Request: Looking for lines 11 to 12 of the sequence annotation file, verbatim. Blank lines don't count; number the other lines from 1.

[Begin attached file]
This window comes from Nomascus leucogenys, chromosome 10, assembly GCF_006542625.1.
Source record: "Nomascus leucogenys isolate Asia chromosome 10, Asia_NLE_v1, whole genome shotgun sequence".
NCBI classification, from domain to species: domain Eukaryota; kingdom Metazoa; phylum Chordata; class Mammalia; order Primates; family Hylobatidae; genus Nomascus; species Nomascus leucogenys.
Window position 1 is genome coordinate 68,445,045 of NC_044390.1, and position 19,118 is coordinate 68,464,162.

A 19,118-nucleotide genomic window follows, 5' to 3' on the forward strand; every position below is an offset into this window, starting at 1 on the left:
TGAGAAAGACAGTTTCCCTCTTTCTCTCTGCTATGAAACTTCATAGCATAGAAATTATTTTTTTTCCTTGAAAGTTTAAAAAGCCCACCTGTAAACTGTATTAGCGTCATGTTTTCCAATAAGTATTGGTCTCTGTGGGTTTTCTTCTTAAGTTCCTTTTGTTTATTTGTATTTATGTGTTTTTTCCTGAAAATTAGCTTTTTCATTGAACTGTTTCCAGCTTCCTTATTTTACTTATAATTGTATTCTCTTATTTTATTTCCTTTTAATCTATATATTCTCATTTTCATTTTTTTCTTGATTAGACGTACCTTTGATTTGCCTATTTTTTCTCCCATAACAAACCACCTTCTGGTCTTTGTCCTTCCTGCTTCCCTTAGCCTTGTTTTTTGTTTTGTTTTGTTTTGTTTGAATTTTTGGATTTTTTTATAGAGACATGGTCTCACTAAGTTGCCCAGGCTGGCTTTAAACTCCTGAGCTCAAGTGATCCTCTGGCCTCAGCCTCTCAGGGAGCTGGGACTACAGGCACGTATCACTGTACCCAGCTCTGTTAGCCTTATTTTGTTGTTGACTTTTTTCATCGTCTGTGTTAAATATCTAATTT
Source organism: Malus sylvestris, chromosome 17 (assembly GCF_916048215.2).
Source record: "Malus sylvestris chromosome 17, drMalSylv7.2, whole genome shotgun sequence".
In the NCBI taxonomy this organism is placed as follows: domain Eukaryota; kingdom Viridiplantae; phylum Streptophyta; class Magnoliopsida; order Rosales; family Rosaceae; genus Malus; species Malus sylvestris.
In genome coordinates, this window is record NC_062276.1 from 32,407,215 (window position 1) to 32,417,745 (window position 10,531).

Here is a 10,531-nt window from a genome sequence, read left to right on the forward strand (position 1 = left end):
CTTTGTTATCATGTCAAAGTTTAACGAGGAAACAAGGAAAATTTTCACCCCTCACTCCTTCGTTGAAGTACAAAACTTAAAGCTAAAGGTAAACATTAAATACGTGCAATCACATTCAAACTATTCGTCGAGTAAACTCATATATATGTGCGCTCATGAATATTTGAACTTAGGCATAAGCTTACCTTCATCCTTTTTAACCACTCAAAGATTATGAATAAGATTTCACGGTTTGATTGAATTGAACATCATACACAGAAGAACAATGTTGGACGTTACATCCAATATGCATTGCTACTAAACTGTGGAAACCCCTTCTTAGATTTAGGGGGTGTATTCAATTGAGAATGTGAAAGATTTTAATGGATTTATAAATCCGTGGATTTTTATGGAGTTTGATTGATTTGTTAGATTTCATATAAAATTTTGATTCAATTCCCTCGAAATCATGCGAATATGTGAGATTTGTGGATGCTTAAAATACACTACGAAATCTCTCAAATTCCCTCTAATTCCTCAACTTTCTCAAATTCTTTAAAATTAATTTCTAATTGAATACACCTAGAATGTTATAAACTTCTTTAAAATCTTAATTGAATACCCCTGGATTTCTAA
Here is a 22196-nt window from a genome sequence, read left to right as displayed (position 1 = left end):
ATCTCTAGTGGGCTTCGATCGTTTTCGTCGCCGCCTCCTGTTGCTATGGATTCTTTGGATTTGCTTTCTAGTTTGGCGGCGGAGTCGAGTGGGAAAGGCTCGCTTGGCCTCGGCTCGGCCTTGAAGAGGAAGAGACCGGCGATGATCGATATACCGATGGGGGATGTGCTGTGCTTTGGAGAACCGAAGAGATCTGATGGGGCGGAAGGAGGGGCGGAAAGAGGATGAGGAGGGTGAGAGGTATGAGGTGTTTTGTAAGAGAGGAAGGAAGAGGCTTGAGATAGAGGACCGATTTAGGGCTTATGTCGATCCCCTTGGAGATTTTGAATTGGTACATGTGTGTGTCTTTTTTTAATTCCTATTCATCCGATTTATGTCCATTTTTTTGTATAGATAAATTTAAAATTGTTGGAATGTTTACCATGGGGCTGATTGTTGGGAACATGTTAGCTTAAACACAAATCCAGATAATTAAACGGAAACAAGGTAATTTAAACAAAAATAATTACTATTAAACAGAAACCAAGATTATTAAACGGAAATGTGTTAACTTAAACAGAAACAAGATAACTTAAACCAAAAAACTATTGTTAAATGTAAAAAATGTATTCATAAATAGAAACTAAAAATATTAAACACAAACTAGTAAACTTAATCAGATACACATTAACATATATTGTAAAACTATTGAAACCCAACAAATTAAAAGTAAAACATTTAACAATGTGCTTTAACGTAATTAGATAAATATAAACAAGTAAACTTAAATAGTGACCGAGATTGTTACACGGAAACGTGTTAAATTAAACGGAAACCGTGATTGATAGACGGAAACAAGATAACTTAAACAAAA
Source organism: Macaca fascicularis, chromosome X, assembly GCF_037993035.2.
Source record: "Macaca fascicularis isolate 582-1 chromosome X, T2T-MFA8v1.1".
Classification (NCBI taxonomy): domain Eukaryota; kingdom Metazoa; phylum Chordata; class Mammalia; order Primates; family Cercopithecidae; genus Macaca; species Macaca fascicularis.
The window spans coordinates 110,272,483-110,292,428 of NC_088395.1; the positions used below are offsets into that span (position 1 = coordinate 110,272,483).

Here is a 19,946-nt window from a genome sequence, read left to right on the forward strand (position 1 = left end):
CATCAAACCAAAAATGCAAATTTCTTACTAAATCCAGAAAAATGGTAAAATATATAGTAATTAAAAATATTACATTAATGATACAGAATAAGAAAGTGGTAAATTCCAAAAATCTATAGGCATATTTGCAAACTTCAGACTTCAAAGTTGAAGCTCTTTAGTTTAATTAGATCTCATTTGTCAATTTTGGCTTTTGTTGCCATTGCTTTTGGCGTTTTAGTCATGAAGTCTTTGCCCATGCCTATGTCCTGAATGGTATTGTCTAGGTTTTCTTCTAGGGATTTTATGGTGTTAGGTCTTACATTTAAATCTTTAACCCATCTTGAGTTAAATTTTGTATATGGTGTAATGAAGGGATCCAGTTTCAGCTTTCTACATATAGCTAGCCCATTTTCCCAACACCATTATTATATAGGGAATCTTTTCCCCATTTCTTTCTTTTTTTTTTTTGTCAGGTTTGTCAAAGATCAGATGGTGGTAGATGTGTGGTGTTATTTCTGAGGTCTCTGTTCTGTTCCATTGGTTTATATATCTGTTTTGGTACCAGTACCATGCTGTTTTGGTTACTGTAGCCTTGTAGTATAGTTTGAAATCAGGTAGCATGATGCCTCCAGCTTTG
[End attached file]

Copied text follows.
Here is a 10,531-nt window from a genome sequence, read left to right on the forward strand (position 1 = left end):
CTTTGTTATCATGTCAAAGTTTAACGAGGAAACAAGGAAAATTTTCACCCCTCACTCCTTCGTTGAAGTACAAAACTTAAAGCTAAAGGTAAACATTAAATACGTGCAATCACATTCAAACTATTCGTCGAGTAAACTCATATATATGTGCGCTCATGAATATTTGAACTTAGGCATAAGCTTACCTTCATCCTTTTTAACCACTCAAAGATTATGAATAAGATTTCACGGTTTGATTGAATTGAACATCATACACAGAAGAACAATGTTGGACGTTACATCCAATATGCATTGCTACTAAACTGTGGAAACCCCTTCTTAGATTTAGGGGGTGTATTCAATTGAGAATGTGAAAGATTTTAATGGATTTATAAATCCGTGGATTTTTATGGAGTTTGATTGATTTGTTAGATTTCATATAAAATTTTGATTCAATTCCCTCGAAATCATGCGAATATGTGAGATTTGTGGATGCTTAAAATACACTACGAAATCTCTCAAATTCCCTCTAATTCCTCAACTTTCTCAAATTCTTTAAAATTAATTTCTAATTGAATACACCTAGAATGTTATAAACTTCTTTAAAATCTTAATTGAATACCCCTGGATTTCTAA